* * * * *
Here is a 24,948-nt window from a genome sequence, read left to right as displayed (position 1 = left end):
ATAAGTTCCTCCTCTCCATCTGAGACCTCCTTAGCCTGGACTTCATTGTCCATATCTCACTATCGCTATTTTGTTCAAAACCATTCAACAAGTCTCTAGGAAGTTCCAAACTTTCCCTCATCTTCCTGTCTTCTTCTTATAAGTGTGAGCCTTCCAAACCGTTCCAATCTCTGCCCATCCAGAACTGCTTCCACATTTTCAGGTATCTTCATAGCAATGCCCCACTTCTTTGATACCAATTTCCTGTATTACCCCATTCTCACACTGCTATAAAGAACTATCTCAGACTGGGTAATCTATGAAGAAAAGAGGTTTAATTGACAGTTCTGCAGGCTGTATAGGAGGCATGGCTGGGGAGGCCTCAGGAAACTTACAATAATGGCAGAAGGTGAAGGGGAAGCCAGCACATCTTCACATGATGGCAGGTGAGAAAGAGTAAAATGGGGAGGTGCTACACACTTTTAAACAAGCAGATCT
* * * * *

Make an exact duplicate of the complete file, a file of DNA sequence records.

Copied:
Here is a 24,948-nt window from a genome sequence, read left to right as displayed (position 1 = left end):
ATAAGTTCCTCCTCTCCATCTGAGACCTCCTTAGCCTGGACTTCATTGTCCATATCTCACTATCGCTATTTTGTTCAAAACCATTCAACAAGTCTCTAGGAAGTTCCAAACTTTCCCTCATCTTCCTGTCTTCTTCTTATAAGTGTGAGCCTTCCAAACCGTTCCAATCTCTGCCCATCCAGAACTGCTTCCACATTTTCAGGTATCTTCATAGCAATGCCCCACTTCTTTGATACCAATTTCCTGTATTACCCCATTCTCACACTGCTATAAAGAACTATCTCAGACTGGGTAATCTATGAAGAAAAGAGGTTTAATTGACAGTTCTGCAGGCTGTATAGGAGGCATGGCTGGGGAGGCCTCAGGAAACTTACAATAATGGCAGAAGGTGAAGGGGAAGCCAGCACATCTTCACATGATGGCAGGTGAGAAAGAGTAAAATGGGGAGGTGCTACACACTTTTAAACAAGCAGATCT